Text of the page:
Show simple item record

dc.contributor.authorZhang, R
dc.contributor.authorTang, Q
dc.contributor.authorZhu, L-H
dc.contributor.authorPeng, MX
dc.contributor.authorZhang, N
dc.contributor.authorXiong, EY
dc.contributor.authorChen, HM
dc.contributor.authorChen, LK
dc.contributor.authorLuo, D
dc.contributor.authorLi, X
dc.contributor.authorLatour, J
dc.identifier.otherARTN 870382

<jats:sec><jats:title>Background:</jats:title><jats:p>Neonatal death often occurs in tertiary Neonatal Intensive Care Units (NICUs). In China, end-of-life-care (EOLC) does not always involve parents.</jats:p></jats:sec><jats:sec><jats:title>Aim</jats:title><jats:p>The aim of this study is to evaluate a parent support intervention to integrate parents at the end of life of their infant in the NICU.</jats:p></jats:sec><jats:sec><jats:title>Methods</jats:title><jats:p>A quasi-experimental study using a non-randomized clinical trial design was conducted between May 2020 and September 2021. Participants were infants in an EOLC pathway in the NICU and their parents. Parents were allocated into a family supportive EOLC intervention group or a standard EOLC group based on their wishes. The primary outcomes depression (Edinburgh Postnatal Depression Scale for mothers; Hamilton Depression rating scale for fathers) and Satisfaction with Care were measured 1 week after infants' death. Student <jats:italic>t</jats:italic>-test for continuous variables and the Chi-square test categorical variables were used in the statistical analysis.</jats:p></jats:sec><jats:sec><jats:title>Results</jats:title><jats:p>In the study period, 62 infants died and 45 infants and 90 parents were enrolled; intervention group 20 infants, standard EOLC group 25 infants. The most common causes of death in both groups were congenital abnormalities (<jats:italic>n</jats:italic> = 20, 44%). Mean gestational age of infants between the family supportive EOLC group and standard EOLC group was 31.45 vs. 33.8 weeks (<jats:italic>p</jats:italic> = 0.234). Parents between both groups did not differ in terms of age, delivery of infant, and economic status. In the family support group, higher education levels were observed among mother (<jats:italic>p</jats:italic> = 0.026) and fathers (<jats:italic>p</jats:italic> = 0.020). Both mothers and fathers in the family supportive EOLC group had less depression compared to the standard EOLC groups; mothers (mean 6.90 vs. 7.56; <jats:italic>p</jats:italic> = 0.017) and fathers (mean 20.7 vs. 23.1; <jats:italic>p</jats:italic> &amp;lt; 0.001). Parents reported higher satisfaction in the family supportive EOLC group (mean 88.9 vs. 86.6; <jats:italic>p</jats:italic> &amp;lt; 0.001).</jats:p></jats:sec><jats:sec><jats:title>Conclusions</jats:title><jats:p>Supporting parents in EOLC in Chinese NICUs might decreased their depression and increase satisfaction after the death of their infant. Future research needs to focus on long-term effects and expand on larger populations with different cultural backgrounds.</jats:p></jats:sec><jats:sec><jats:title>Clinical Trial Registration</jats:title><jats:p><jats:ext-link></jats:ext-link>, identifier: NCT05270915.</jats:p></jats:sec>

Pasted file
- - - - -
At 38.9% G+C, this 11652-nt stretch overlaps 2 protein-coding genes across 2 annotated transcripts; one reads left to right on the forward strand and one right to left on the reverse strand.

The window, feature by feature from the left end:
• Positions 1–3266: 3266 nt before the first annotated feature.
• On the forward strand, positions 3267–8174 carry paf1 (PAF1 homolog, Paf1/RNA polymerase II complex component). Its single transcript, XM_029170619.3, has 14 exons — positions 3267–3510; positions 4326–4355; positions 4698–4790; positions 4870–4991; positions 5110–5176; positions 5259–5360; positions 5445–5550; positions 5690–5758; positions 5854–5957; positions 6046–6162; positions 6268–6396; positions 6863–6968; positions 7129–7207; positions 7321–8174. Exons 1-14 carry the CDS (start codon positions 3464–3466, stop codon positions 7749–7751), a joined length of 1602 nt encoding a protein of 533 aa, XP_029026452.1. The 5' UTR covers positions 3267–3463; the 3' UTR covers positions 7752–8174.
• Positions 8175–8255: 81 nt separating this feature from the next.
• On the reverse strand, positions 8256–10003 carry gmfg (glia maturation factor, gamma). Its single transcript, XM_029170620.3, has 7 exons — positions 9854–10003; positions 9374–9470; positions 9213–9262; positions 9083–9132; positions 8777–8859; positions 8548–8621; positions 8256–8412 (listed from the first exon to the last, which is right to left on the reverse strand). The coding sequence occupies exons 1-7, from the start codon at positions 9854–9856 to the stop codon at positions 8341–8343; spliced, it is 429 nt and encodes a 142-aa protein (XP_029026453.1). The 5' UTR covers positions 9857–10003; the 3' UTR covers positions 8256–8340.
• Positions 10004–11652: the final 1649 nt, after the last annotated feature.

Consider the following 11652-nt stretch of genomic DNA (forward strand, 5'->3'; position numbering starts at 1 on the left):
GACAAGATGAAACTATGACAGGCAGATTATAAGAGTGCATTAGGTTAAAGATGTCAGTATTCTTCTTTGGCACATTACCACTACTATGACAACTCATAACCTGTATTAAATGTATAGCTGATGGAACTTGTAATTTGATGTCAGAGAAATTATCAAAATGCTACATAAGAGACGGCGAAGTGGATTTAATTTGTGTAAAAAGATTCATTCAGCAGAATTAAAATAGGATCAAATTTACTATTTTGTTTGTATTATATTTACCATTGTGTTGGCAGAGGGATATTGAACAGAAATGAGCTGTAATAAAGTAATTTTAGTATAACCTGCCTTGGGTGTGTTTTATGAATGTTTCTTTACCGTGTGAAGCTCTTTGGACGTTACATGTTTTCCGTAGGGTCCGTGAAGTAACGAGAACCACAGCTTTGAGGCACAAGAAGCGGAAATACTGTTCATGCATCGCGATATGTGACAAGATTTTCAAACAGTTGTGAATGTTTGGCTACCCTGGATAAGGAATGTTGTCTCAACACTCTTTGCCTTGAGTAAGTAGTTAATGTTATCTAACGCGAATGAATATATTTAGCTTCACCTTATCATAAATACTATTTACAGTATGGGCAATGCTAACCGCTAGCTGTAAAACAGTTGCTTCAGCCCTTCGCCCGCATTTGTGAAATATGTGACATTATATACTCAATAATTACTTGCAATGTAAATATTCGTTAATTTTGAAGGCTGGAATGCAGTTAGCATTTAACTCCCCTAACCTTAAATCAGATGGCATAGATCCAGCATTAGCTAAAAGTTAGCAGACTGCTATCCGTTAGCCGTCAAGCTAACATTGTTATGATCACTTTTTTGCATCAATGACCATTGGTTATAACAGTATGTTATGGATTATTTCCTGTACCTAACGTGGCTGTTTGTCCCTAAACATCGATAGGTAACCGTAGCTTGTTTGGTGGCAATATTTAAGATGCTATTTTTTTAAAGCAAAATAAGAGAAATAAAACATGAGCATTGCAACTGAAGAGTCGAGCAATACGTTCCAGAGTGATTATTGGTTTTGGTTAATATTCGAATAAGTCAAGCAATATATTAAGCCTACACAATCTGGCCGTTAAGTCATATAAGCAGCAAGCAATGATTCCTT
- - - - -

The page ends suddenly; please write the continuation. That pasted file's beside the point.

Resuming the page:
dc.publisherFrontiers Media
dc.subjectneonatal death
dc.subjectend-of-life care
dc.subjectNeonatal Intensive Care Unit
dc.subjectfamily-centered care
dc.titleTesting a family supportive end of life care intervention in a Chinese neonatal intensive care unit: A quasi- experimental study with a non-randomized controlled trial design
plymouth.publication-statusPublished online
plymouth.journalFrontiers in Pediatrics
plymouth.organisational-group/Plymouth/Faculty of Health
plymouth.organisational-group/Plymouth/Faculty of Health/School of Nursing and Midwifery
plymouth.organisational-group/Plymouth/REF 2021 Researchers by UoA
plymouth.organisational-group/Plymouth/REF 2021 Researchers by UoA/UoA03 Allied Health Professions, Dentistry, Nursing and Pharmacy
plymouth.organisational-group/Plymouth/Research Groups
plymouth.organisational-group/Plymouth/Research Groups/Institute of Health and Community
plymouth.organisational-group/Plymouth/Research Groups/Plymouth Institute of Health and Care Research (PIHR)
plymouth.organisational-group/Plymouth/Users by role
plymouth.organisational-group/Plymouth/Users by role/Academics
dc.rights.embargoperiodNot known
rioxxterms.typeJournal Article/Review

Files in this item


This item appears in the following Collection(s)

Show simple item record

All items in PEARL are protected by copyright law.
Author manuscripts deposited to comply with open access mandates are made available in accordance with publisher policies. Please cite only the published version using the details provided on the item record or document. In the absence of an open licence (e.g. Creative Commons), permissions for further reuse of content should be sought from the publisher or author.
Theme by 
Atmire NV